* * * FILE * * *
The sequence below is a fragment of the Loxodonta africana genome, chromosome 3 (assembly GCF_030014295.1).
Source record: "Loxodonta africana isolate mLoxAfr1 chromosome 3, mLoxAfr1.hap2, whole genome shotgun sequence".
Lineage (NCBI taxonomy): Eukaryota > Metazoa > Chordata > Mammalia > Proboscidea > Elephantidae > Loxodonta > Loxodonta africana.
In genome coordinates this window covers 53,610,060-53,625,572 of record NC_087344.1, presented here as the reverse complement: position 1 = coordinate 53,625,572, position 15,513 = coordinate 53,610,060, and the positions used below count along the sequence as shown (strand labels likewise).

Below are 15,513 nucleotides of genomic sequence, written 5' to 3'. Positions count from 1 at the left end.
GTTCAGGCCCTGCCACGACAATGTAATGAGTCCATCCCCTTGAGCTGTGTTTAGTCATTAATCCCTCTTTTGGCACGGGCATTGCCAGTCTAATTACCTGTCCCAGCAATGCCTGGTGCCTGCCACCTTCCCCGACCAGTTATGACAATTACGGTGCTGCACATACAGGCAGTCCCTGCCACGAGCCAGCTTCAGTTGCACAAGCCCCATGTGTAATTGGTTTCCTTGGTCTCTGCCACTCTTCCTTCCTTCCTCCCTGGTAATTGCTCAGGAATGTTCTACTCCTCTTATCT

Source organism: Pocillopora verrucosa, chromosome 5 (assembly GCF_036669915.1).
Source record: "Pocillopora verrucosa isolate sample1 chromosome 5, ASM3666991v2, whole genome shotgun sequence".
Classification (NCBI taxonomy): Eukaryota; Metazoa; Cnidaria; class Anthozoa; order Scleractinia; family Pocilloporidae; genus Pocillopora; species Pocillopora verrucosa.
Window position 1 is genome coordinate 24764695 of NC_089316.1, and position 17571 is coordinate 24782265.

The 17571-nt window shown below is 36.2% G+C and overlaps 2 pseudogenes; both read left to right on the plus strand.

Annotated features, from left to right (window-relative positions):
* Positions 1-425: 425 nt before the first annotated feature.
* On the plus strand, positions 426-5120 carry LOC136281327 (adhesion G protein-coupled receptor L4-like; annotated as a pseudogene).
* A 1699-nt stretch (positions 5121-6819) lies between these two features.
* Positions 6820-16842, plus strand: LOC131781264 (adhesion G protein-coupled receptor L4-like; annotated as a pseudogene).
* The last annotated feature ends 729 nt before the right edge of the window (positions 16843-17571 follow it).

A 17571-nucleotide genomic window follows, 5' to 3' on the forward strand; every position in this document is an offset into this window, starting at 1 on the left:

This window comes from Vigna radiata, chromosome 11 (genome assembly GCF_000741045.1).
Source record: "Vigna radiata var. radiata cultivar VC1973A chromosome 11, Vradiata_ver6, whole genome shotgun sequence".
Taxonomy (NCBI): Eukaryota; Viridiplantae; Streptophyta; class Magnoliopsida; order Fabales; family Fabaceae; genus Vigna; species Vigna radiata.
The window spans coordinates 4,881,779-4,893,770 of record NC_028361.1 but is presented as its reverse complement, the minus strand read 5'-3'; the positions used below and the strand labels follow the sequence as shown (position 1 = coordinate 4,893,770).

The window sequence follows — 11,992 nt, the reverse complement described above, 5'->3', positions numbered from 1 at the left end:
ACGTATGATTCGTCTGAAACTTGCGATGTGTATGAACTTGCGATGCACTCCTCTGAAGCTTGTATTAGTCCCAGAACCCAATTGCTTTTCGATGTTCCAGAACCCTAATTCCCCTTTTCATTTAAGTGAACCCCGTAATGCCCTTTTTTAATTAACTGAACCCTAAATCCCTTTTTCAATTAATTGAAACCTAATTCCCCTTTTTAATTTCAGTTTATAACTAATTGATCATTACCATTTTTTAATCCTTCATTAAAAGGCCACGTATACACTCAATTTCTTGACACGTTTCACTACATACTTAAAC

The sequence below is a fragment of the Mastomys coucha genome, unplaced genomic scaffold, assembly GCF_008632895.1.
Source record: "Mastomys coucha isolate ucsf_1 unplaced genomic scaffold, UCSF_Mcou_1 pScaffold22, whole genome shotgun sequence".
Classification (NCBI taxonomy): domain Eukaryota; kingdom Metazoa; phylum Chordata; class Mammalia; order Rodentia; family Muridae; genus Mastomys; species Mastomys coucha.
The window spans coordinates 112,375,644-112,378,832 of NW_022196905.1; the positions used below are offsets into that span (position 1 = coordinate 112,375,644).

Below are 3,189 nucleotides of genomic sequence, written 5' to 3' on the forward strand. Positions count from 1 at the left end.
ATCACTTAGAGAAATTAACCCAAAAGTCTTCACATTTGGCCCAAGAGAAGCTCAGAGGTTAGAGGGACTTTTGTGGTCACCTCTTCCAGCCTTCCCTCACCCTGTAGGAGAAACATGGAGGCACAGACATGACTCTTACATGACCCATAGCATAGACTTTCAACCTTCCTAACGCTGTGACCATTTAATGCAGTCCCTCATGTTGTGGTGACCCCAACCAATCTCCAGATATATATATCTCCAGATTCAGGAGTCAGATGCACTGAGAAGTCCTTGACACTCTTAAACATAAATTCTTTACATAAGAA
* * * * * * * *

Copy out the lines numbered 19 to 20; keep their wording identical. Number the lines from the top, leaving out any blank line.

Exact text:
This window comes from Vigna radiata, chromosome 11 (genome assembly GCF_000741045.1).
Source record: "Vigna radiata var. radiata cultivar VC1973A chromosome 11, Vradiata_ver6, whole genome shotgun sequence".